All-girls minyan most popular

SING: Students gather daily for the girls-only singing minyan. The minyan is the largest attended at school with 59 girls.

Jordan Levine

SING: Students gather daily for the girls-only singing minyan. The minyan is the largest attended at school with 59 girls.

By Noah Rothman, , Torah Editor

The biggest minyan at school this year isn’t the Main Minyan or the Explanatory Minyan or even the popular Hashkama minyan, which starts before school and gives participants a free period before breakfast while the rest of the students pray.

Instead, the most popular minyan this year is the All-Girls Singing Minyan, which combines elements of all the other prayer services, meets during regular davening time, and has no boys.

In the days leading up to the High Holidays, it topped out at 59 girls.

“I like that this minyan is faster, and it feels more united with all girls,” said freshman Kayla Jacobowitz.

It starts like other minyans, with a teacher – in this case, Student Activities Director Raizie Weisman – telling everyone to be quiet.  Then, it heads into Pesukei De’Zimrah, Shacharit and the Amidah, with way more singing along the way than the mixed minyans have, and without stopping for Kaddish, Tachanun or Torah reading.

Leaving out the Torah reading saves time, but singing everything out loud takes longer so on some days the timing almost evens out.

“I just like davening,” said freshman Jessica Dawoody. “I like singing in a nice community.”

Now in its third year, the females-only service – which originally was for seniors only – began allowing all grades last year and this year filled up with many female freshmen.  Like middle school minyans, it’s almost entirely sung out loud.  Senior Adina Weinreb said that might be one reason it’s popular.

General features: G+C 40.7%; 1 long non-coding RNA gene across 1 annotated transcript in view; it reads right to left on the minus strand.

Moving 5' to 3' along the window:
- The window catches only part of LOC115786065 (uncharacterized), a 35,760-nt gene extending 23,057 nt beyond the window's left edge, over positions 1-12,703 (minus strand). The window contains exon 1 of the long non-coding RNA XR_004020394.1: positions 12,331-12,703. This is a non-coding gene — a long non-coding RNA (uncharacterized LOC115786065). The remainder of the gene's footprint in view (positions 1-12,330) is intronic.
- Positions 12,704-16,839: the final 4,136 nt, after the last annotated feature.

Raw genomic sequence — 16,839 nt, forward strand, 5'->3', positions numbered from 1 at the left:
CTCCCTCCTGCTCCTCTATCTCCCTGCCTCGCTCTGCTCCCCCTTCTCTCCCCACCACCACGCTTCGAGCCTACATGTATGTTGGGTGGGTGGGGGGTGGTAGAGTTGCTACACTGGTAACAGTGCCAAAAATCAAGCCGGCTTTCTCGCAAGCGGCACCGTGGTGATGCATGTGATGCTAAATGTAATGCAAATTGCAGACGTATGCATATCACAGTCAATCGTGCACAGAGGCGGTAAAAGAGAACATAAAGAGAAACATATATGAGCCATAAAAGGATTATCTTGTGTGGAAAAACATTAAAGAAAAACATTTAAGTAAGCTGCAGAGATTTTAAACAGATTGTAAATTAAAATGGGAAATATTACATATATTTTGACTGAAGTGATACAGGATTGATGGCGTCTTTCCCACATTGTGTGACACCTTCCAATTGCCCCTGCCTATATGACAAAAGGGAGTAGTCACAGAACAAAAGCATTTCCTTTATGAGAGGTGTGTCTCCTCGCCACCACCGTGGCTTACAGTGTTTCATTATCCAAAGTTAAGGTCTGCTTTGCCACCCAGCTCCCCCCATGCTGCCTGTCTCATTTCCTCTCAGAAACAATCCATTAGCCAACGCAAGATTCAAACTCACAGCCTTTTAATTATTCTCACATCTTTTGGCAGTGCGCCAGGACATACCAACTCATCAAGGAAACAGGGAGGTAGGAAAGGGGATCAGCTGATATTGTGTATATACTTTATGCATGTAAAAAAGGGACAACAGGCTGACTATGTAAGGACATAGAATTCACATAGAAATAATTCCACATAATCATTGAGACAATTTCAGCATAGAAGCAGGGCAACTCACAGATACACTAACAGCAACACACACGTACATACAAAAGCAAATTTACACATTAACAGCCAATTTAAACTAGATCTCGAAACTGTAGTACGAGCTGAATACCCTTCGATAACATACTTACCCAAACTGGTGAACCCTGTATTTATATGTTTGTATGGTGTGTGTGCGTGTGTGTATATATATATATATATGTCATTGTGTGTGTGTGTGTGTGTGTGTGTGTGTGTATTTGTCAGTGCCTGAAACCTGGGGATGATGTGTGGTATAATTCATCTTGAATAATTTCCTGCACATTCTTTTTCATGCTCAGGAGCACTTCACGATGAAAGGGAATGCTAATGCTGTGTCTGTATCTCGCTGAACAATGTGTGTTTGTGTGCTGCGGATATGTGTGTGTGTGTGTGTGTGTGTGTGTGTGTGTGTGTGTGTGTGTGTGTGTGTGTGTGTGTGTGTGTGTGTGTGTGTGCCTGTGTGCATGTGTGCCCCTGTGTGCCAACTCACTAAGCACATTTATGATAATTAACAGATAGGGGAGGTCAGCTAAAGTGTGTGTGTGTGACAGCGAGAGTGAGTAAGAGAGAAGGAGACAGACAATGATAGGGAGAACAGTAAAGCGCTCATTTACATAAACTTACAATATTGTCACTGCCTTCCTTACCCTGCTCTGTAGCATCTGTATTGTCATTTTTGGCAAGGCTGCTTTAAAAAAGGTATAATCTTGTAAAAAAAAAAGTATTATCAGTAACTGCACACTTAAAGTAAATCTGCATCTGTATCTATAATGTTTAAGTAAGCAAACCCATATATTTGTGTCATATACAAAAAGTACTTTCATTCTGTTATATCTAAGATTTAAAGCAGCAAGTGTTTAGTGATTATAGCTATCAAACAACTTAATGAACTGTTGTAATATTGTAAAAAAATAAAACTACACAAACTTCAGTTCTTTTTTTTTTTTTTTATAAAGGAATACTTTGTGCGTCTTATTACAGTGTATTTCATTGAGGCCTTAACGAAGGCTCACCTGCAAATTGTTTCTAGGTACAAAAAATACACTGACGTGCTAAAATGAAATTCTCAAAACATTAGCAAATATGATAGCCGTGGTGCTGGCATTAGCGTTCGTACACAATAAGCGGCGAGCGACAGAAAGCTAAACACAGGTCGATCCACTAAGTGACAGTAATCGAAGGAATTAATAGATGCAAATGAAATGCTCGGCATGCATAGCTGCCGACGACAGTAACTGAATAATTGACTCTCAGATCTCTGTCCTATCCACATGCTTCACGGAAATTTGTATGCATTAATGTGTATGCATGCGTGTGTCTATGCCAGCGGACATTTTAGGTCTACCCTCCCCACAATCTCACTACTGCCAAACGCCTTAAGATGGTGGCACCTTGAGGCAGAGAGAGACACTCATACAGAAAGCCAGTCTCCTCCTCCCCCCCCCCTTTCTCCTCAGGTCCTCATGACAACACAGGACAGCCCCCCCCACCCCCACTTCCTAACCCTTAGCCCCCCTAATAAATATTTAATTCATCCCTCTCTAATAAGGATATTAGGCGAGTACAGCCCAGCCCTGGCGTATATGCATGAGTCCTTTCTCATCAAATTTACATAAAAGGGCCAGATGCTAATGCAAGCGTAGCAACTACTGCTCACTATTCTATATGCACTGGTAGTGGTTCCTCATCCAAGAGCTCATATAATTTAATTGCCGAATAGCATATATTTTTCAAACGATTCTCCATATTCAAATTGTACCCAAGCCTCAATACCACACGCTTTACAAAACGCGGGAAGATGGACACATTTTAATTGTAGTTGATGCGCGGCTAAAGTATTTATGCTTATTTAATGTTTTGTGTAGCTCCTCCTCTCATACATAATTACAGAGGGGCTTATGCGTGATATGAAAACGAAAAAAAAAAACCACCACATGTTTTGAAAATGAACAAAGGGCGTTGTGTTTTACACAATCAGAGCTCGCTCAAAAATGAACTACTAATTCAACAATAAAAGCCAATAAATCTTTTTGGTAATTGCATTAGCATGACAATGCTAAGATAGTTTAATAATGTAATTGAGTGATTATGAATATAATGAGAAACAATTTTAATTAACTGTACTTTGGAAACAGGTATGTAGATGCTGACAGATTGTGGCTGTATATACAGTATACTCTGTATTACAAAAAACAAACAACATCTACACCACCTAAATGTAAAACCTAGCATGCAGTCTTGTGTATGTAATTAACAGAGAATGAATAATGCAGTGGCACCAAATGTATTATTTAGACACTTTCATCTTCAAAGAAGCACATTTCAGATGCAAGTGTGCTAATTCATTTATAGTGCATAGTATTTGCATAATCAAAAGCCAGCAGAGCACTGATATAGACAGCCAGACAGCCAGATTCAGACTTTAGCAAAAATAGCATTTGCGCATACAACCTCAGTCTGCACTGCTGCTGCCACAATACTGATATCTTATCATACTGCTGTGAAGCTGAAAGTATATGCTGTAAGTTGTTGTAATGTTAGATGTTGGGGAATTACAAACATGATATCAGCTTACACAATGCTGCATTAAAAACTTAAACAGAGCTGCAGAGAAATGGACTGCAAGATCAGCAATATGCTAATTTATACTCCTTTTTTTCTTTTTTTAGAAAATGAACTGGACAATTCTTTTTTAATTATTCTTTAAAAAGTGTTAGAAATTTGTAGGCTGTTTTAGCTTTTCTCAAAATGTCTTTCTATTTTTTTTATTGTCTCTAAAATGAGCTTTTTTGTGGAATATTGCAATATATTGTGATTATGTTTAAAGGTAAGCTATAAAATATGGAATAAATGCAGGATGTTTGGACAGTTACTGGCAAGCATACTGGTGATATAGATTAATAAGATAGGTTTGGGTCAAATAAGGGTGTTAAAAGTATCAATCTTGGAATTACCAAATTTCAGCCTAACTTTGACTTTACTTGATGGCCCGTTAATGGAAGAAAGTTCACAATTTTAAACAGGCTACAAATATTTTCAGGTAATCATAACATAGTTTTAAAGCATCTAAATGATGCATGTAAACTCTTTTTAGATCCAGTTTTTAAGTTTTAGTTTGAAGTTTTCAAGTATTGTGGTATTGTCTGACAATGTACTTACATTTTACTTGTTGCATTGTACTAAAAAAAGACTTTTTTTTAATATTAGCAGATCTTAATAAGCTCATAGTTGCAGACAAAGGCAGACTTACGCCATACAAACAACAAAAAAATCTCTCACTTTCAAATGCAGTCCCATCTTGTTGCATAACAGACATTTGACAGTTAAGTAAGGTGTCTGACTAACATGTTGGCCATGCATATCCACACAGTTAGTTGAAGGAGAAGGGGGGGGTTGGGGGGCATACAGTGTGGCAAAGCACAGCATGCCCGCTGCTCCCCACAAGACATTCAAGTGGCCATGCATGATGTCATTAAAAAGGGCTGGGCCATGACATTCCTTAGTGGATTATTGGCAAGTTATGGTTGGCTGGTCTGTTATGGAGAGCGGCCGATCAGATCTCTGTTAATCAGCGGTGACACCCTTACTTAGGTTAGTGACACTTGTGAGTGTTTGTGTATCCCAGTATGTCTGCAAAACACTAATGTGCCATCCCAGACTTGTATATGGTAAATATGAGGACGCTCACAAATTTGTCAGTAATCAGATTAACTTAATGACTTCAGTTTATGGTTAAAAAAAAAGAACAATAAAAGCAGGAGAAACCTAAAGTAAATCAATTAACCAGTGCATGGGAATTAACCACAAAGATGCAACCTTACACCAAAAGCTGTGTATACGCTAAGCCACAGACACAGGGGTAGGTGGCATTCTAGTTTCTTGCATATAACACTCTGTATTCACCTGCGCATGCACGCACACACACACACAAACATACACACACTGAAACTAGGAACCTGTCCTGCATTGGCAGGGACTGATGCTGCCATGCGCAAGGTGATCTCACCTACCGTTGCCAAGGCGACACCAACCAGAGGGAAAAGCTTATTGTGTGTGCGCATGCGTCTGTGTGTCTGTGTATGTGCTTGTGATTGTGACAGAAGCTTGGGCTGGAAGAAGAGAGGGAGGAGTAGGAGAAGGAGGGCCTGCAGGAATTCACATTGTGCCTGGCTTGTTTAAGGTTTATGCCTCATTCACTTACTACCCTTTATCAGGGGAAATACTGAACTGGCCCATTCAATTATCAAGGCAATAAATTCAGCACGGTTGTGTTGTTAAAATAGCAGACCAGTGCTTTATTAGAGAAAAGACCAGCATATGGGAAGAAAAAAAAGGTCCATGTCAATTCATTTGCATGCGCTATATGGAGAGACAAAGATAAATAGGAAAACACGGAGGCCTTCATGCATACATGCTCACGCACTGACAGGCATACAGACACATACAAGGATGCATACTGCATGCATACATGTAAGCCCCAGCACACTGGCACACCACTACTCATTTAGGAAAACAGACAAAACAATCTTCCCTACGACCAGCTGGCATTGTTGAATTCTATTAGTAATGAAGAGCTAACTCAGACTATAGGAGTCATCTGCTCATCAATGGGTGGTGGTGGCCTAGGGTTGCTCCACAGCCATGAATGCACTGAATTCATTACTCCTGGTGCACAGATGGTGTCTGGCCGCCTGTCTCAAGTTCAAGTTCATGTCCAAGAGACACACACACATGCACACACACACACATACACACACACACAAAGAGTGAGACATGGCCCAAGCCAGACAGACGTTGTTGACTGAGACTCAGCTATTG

“We just sing most of the way through it,” said Adina. “It kind of reminds them of their middle school davening experience, so they’re more used to it. I remember my middle school davening – we’d sing everything out loud and it was more of that type of environment, rather than like a formal minyan.”

Adina said she herself finds the Torah reading distracting, and without it she can focus more in prayer.

“I kind of zone out when they read the Torah,” said Adina.  “I feel like I connect better with davening, so this is better for me.”

Songs that are commonly sung in the minyan are Ashrei, Shema, Veahavta and Aleinu, among others. The girls also say the prayer for the IDF everyday.

“I like the spirit and the songs,” said freshman Tehila Sarir, adding, “I feel like I can’t keep up in the Main Minyan.”

Not everyone is there for positive reasons, however.  Junior Rachel Sentchuk noted that the All Girls Minyan has the same focusing problems as other davening at school

“A lot of girls take advantage and just talk,” said Rachel. “You are supposed to be there to daven. A lot of girls go just to skip Torah reading.”

But attendance is just as high on the non-Torah reading days of Tuesday, Wednesday and Friday.

Principal Reb Noam Weissman said he understood and wondered whether a minyan like this might also work for boys.

“There is a better value for students liking davening”  with this type of prayer service, said Reb Noam. “If they are getting this experience and want to go to this minyan, that is fine. I would even argue the same for boys.”